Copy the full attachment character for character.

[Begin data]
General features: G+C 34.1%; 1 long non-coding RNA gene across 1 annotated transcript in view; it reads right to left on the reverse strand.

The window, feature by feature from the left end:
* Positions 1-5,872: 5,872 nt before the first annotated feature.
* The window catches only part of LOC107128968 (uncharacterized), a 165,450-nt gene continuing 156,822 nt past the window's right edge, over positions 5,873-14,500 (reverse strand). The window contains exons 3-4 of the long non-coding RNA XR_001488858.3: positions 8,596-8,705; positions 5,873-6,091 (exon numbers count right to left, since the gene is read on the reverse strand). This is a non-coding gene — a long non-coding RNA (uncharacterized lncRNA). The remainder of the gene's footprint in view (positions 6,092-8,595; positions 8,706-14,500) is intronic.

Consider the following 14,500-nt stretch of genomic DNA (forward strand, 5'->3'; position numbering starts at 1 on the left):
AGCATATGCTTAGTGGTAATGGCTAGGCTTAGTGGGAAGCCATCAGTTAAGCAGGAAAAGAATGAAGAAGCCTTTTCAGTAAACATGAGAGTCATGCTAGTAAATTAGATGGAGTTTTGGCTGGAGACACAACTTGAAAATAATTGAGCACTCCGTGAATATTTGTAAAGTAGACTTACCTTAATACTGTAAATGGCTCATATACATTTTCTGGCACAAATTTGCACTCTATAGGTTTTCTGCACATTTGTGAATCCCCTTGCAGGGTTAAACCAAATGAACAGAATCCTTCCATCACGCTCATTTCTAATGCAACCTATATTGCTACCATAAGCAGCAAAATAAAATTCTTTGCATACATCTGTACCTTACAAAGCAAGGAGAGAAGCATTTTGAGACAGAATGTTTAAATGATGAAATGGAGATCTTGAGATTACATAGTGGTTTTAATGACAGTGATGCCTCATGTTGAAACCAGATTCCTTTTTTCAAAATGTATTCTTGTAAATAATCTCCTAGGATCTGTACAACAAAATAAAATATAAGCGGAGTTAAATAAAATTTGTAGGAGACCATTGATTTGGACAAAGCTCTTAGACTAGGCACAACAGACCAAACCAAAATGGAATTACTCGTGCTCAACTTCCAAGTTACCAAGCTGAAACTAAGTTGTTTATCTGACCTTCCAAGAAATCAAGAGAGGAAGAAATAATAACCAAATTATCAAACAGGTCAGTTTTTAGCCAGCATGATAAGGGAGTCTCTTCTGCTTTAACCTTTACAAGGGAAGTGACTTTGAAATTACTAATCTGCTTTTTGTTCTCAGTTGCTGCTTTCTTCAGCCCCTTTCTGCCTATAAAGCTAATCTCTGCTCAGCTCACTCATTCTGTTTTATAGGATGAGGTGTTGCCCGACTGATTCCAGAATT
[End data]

General features: G+C 34.1%; 1 long non-coding RNA gene across 1 annotated transcript in view; it reads right to left on the reverse strand.

The window, feature by feature from the left end:
* Positions 1-5,872: 5,872 nt before the first annotated feature.
* The window catches only part of LOC107128968 (uncharacterized), a 165,450-nt gene continuing 156,822 nt past the window's right edge, over positions 5,873-14,500 (reverse strand). The window contains exons 3-4 of the long non-coding RNA XR_001488858.3: positions 8,596-8,705; positions 5,873-6,091 (exon numbers count right to left, since the gene is read on the reverse strand). This is a non-coding gene — a long non-coding RNA (uncharacterized lncRNA). The remainder of the gene's footprint in view (positions 6,092-8,595; positions 8,706-14,500) is intronic.

Consider the following 14,500-nt stretch of genomic DNA (forward strand, 5'->3'; position numbering starts at 1 on the left):
AGCATATGCTTAGTGGTAATGGCTAGGCTTAGTGGGAAGCCATCAGTTAAGCAGGAAAAGAATGAAGAAGCCTTTTCAGTAAACATGAGAGTCATGCTAGTAAATTAGATGGAGTTTTGGCTGGAGACACAACTTGAAAATAATTGAGCACTCCGTGAATATTTGTAAAGTAGACTTACCTTAATACTGTAAATGGCTCATATACATTTTCTGGCACAAATTTGCACTCTATAGGTTTTCTGCACATTTGTGAATCCCCTTGCAGGGTTAAACCAAATGAACAGAATCCTTCCATCACGCTCATTTCTAATGCAACCTATATTGCTACCATAAGCAGCAAAATAAAATTCTTTGCATACATCTGTACCTTACAAAGCAAGGAGAGAAGCATTTTGAGACAGAATGTTTAAATGATGAAATGGAGATCTTGAGATTACATAGTGGTTTTAATGACAGTGATGCCTCATGTTGAAACCAGATTCCTTTTTTCAAAATGTATTCTTGTAAATAATCTCCTAGGATCTGTACAACAAAATAAAATATAAGCGGAGTTAAATAAAATTTGTAGGAGACCATTGATTTGGACAAAGCTCTTAGACTAGGCACAACAGACCAAACCAAAATGGAATTACTCGTGCTCAACTTCCAAGTTACCAAGCTGAAACTAAGTTGTTTATCTGACCTTCCAAGAAATCAAGAGAGGAAGAAATAATAACCAAATTATCAAACAGGTCAGTTTTTAGCCAGCATGATAAGGGAGTCTCTTCTGCTTTAACCTTTACAAGGGAAGTGACTTTGAAATTACTAATCTGCTTTTTGTTCTCAGTTGCTGCTTTCTTCAGCCCCTTTCTGCCTATAAAGCTAATCTCTGCTCAGCTCACTCATTCTGTTTTATAGGATGAGGTGTTGCCCGACTGATTCCAGAATT